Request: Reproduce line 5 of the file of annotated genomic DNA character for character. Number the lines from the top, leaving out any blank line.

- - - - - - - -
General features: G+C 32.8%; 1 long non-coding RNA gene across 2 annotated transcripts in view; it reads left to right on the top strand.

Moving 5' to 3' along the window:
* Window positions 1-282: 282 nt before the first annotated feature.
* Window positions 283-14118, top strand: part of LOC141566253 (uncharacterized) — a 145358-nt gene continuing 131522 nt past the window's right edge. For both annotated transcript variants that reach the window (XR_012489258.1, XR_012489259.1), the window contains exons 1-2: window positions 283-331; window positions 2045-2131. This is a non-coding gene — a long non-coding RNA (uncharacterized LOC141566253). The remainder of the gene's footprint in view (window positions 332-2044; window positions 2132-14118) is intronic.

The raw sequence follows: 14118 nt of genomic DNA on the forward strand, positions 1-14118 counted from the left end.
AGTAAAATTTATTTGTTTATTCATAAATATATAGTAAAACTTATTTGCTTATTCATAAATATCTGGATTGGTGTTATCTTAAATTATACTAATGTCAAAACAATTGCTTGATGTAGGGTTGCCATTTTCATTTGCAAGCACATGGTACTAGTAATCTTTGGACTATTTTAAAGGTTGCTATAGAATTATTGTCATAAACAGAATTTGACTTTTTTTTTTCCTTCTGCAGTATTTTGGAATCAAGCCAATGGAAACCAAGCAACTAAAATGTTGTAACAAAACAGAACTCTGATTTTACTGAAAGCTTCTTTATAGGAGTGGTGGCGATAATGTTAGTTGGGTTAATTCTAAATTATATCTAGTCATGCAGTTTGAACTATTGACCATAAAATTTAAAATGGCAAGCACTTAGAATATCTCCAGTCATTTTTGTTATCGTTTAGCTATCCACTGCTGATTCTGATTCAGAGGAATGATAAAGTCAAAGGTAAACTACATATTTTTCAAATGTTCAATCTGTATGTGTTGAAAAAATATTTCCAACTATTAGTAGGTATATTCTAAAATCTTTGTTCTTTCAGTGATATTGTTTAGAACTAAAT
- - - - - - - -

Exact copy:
The raw sequence follows: 14118 nt of genomic DNA on the forward strand, positions 1-14118 counted from the left end.